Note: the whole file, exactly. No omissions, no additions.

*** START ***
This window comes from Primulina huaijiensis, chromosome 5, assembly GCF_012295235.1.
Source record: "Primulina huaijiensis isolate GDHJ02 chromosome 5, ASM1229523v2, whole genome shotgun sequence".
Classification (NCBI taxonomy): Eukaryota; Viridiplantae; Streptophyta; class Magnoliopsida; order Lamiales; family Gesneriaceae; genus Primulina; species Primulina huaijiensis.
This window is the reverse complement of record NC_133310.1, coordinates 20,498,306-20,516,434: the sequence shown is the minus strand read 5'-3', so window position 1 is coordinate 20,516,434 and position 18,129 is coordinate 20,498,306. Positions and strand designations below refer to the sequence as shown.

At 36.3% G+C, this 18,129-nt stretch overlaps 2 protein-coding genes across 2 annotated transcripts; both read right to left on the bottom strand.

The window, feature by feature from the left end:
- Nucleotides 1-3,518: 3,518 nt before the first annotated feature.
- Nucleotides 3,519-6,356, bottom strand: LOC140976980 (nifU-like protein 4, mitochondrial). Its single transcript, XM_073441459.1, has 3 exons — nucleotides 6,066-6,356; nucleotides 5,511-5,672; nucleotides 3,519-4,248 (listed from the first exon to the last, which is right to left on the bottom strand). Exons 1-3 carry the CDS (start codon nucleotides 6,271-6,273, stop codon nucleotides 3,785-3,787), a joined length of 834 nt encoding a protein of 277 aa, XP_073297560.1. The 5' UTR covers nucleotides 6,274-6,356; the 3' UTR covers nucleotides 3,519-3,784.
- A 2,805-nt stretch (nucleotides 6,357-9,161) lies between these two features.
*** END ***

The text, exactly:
This window comes from Primulina huaijiensis, chromosome 5, assembly GCF_012295235.1.
Source record: "Primulina huaijiensis isolate GDHJ02 chromosome 5, ASM1229523v2, whole genome shotgun sequence".
Classification (NCBI taxonomy): Eukaryota; Viridiplantae; Streptophyta; class Magnoliopsida; order Lamiales; family Gesneriaceae; genus Primulina; species Primulina huaijiensis.
This window is the reverse complement of record NC_133310.1, coordinates 20,498,306-20,516,434: the sequence shown is the minus strand read 5'-3', so window position 1 is coordinate 20,516,434 and position 18,129 is coordinate 20,498,306. Positions and strand designations below refer to the sequence as shown.

At 36.3% G+C, this 18,129-nt stretch overlaps 2 protein-coding genes across 2 annotated transcripts; both read right to left on the bottom strand.

The window, feature by feature from the left end:
- Nucleotides 1-3,518: 3,518 nt before the first annotated feature.
- Nucleotides 3,519-6,356, bottom strand: LOC140976980 (nifU-like protein 4, mitochondrial). Its single transcript, XM_073441459.1, has 3 exons — nucleotides 6,066-6,356; nucleotides 5,511-5,672; nucleotides 3,519-4,248 (listed from the first exon to the last, which is right to left on the bottom strand). Exons 1-3 carry the CDS (start codon nucleotides 6,271-6,273, stop codon nucleotides 3,785-3,787), a joined length of 834 nt encoding a protein of 277 aa, XP_073297560.1. The 5' UTR covers nucleotides 6,274-6,356; the 3' UTR covers nucleotides 3,519-3,784.
- A 2,805-nt stretch (nucleotides 6,357-9,161) lies between these two features.